Trafika Europe 1 - Northern Idyll
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Not long after the Anschluss, Hitler had declared his

intention to “free the Sudeten Germans” from Czechoslovak

“oppression.” The Nazis themselves had probably touched

off the violent riots of the past few days. Rudolf was

convinced that an invasion was imminent and that neither

Daladier nor Chamberlain would raise a finger to stop it.

The Munich Agreement, negotiated only a week after our

wedding, would prove him right. Kurt, oblivious of this

kind of tension, rose to offer a toast of his own: “To Adele,

my beloved wife! To our honeymoon in the United States!”

I gave him my most radiant smile. As far as he was

concerned, Princeton would soon send funds for a second

ticket, despite the abruptness of our marriage. I thought it

unlikely. I protected his unconcern, since all he wanted was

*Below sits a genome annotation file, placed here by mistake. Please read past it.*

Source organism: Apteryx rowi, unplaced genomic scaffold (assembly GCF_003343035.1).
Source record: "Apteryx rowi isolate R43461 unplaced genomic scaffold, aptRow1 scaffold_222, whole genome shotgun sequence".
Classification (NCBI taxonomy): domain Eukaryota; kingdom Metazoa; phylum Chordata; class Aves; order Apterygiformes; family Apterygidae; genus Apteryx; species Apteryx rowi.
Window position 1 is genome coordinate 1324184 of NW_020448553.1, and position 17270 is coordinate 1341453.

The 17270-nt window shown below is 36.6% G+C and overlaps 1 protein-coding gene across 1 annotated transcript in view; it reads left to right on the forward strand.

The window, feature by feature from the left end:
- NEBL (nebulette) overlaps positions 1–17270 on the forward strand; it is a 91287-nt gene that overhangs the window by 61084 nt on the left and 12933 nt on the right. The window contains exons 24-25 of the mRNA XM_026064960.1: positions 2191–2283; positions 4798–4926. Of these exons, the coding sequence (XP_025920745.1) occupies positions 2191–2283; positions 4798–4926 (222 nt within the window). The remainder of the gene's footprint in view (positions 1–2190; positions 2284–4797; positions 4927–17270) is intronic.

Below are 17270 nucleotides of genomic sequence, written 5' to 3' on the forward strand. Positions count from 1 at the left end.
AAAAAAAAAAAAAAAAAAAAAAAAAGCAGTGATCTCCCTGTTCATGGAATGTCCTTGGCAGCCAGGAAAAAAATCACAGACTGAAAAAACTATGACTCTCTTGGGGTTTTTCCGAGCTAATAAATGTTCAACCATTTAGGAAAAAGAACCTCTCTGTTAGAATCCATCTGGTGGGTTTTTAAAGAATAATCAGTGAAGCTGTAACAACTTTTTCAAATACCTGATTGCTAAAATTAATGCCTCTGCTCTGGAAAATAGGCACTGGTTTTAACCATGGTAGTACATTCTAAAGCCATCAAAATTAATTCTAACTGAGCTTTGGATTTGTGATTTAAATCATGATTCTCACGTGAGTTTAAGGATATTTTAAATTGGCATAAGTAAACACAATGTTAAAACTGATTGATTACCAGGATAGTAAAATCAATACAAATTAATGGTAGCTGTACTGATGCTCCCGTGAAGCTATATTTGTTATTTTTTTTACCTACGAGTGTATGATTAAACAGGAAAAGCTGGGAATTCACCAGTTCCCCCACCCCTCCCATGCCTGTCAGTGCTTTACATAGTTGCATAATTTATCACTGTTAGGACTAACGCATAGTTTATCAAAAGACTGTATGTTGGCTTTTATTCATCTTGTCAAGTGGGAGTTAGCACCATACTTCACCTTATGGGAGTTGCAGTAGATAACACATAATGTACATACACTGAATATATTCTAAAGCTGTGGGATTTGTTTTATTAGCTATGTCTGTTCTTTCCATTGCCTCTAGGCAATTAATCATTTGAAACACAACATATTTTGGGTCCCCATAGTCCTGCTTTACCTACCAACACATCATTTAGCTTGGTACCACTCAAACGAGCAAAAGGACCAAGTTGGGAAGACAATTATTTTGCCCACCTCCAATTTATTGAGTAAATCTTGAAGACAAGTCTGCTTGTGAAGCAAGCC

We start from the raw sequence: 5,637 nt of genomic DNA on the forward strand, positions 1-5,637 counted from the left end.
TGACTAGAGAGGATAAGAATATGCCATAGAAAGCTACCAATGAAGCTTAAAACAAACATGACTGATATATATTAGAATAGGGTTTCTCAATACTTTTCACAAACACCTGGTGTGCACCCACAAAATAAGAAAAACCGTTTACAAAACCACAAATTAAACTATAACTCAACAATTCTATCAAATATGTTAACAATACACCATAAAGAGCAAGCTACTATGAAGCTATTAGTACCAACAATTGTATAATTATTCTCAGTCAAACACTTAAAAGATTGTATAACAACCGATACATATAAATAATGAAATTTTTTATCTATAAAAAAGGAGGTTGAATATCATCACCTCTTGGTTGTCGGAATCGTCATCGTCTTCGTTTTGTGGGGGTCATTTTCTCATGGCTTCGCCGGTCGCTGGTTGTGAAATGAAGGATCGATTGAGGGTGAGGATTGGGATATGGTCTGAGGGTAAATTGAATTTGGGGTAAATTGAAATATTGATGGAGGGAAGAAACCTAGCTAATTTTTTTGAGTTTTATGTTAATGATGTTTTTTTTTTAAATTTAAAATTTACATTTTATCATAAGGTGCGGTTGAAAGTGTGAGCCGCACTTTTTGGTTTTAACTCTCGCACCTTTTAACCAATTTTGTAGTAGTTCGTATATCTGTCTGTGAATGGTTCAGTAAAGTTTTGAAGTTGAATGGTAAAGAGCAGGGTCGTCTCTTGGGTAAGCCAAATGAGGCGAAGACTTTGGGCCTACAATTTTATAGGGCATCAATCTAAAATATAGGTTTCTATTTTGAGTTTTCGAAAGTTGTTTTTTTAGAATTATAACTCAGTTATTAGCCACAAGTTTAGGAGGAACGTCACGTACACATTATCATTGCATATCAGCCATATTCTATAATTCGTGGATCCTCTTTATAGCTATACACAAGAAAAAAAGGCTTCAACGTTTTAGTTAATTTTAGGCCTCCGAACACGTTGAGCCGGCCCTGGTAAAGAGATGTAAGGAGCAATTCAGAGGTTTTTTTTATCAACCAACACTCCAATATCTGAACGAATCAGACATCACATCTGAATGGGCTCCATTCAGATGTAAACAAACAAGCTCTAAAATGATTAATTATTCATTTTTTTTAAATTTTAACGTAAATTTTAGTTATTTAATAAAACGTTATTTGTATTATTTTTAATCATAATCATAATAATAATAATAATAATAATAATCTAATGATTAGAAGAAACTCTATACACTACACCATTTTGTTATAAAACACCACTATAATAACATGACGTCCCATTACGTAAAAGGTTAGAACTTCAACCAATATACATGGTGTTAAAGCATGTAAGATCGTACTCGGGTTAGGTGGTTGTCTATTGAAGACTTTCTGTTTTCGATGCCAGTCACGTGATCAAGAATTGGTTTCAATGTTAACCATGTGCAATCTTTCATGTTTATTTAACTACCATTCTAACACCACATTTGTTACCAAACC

I sipped my broth, stifling a wave of nausea. Whenever my

mother, who had noticed my malaise, looked at me

quizzically, I would pat my stomach distractedly. She didn’t

catch on. Kurt must have ascribed my unaccustomed lack

of appetite and silence to my emotions. He wouldn’t have

noticed if Hitler had been dancing on the wedding table.

Having eaten our frugal meal, we left the Rathauskeller for

a walk under a light rain. As we passed the little wooden

stands where they sold grilled bratwurst, my father

grumbled inopportunely, “If money was so tight, we could